Nevertheless, any other artist starting a career in 1970 and producing a canon of popular music like McCartney’s would have good reason to proud of his work, but the point is that he isn’t ‘any other artist’, he is Paul McCartney, national (and international) treasure, forever to be judged against a younger version of Paul McCartney, part a phenomenon that can never quite be equalled, even by its own members. No one would have expected him to retire at 40 and count his money, nor would they begrudge him the opportunity to continue doing what he likes doing best, making and performing music and, of course, still reach people. As he said himself:
“I used to think that all my Wings stuff was second-rate stuff, but I began to meet younger kids, not kids from my Beatle generation, who would say, We really love this song.”
High praise indeed but it seems, however, that Paul understands the majority of his public very well, and recognizes what they want, given that his concerts consist overwhelmingly of Beatles’ hits and early solo efforts. He obviously also recognizes that age is not a friend of the vocal chords, now often not even attempting some of the higher notes, but that the truest fans forgive that just to be in the presence of a true great.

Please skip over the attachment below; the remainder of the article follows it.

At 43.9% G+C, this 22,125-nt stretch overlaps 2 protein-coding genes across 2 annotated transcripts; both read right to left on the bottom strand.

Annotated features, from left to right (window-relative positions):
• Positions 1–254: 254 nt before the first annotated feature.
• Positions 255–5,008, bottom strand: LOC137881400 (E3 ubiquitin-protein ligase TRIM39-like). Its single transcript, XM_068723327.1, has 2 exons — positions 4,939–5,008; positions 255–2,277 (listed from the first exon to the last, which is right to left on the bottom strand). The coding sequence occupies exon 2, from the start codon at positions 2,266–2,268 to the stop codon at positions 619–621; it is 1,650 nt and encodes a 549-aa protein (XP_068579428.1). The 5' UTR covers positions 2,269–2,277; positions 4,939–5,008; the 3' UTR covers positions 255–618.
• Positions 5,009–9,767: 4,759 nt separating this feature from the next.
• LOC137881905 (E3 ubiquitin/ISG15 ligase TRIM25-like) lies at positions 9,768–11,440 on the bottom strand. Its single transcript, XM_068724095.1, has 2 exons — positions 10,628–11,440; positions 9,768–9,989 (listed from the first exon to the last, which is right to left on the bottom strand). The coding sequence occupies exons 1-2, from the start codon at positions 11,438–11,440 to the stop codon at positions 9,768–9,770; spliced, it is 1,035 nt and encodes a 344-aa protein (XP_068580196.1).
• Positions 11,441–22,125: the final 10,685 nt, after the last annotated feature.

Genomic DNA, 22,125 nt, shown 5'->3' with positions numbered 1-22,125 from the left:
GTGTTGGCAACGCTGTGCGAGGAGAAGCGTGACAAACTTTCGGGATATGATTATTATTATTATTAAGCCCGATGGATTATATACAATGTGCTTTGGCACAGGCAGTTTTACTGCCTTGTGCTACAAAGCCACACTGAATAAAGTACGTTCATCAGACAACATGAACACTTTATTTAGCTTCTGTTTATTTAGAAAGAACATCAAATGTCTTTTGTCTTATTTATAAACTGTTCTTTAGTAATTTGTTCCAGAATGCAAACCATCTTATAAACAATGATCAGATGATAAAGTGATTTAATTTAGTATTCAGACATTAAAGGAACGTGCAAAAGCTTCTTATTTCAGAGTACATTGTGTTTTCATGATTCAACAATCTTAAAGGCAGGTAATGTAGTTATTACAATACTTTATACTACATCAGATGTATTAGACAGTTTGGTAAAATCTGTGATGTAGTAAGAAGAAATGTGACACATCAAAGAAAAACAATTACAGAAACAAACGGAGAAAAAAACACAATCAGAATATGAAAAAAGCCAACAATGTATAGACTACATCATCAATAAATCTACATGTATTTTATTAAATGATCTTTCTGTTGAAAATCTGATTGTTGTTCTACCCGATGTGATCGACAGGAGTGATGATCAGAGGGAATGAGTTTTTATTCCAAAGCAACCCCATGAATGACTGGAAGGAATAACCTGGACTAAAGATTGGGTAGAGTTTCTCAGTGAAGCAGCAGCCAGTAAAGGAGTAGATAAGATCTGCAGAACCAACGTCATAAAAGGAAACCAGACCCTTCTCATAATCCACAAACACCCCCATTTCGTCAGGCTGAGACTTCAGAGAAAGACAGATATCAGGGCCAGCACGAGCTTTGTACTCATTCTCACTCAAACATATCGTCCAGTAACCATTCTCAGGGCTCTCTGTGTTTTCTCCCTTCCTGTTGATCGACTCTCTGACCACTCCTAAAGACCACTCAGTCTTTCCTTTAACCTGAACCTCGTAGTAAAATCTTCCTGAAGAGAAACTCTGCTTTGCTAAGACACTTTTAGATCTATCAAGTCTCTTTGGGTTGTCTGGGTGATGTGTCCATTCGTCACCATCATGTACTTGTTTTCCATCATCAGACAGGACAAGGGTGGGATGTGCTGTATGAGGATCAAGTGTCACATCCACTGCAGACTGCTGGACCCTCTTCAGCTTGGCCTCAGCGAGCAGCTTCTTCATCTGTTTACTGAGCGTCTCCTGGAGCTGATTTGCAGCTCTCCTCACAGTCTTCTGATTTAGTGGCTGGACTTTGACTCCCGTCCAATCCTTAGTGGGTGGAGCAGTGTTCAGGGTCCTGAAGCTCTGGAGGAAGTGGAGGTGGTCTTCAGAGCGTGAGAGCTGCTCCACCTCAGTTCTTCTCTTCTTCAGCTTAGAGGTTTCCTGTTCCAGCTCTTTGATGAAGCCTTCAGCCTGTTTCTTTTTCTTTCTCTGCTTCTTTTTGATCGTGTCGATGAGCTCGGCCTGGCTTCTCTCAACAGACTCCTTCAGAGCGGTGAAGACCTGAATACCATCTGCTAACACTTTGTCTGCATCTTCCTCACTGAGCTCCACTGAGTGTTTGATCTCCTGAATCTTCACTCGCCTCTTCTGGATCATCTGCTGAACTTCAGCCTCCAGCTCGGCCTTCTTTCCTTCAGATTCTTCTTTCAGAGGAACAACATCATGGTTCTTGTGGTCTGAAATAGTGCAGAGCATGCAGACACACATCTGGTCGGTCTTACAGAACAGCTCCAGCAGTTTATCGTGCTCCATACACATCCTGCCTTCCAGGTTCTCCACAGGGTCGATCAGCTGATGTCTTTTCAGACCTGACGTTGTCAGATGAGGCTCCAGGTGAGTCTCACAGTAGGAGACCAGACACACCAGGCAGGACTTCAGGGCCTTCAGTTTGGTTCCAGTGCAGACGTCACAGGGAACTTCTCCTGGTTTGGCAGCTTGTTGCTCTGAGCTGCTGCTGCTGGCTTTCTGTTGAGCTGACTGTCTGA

A haphazard career, perhaps, but to paraphrase another legend, “Greatness is what happens when you’re busy making other plans”. Paul was effectively the driving force of The Beatles. He smiled and interacted with screaming fans while Lennon scowled, he conceived the ‘Sgt Pepper’ project when the group appeared to be faltering, and he never really wanted the dream to end, encouraging even greater standards and creativity, often to the point of annoying his bandmates. He was ever the optimist – “Thumbs-aloft Macca”.
A quick glance at the dictionary gives the following definition of genius:
“…very great and rare natural ability or skill, especially in a particular area such as science or arts, or a person who has this…”
Genius is creating some of the best music of all time despite a lack of formal training. Sir James Paul McCartney is a genius.
Happy Birthday, and many more of them!
Copyright 2017 Philip Kirkland. No original part of this work may be reproduced in whole or in part in any manner without the permission of the copyright owner.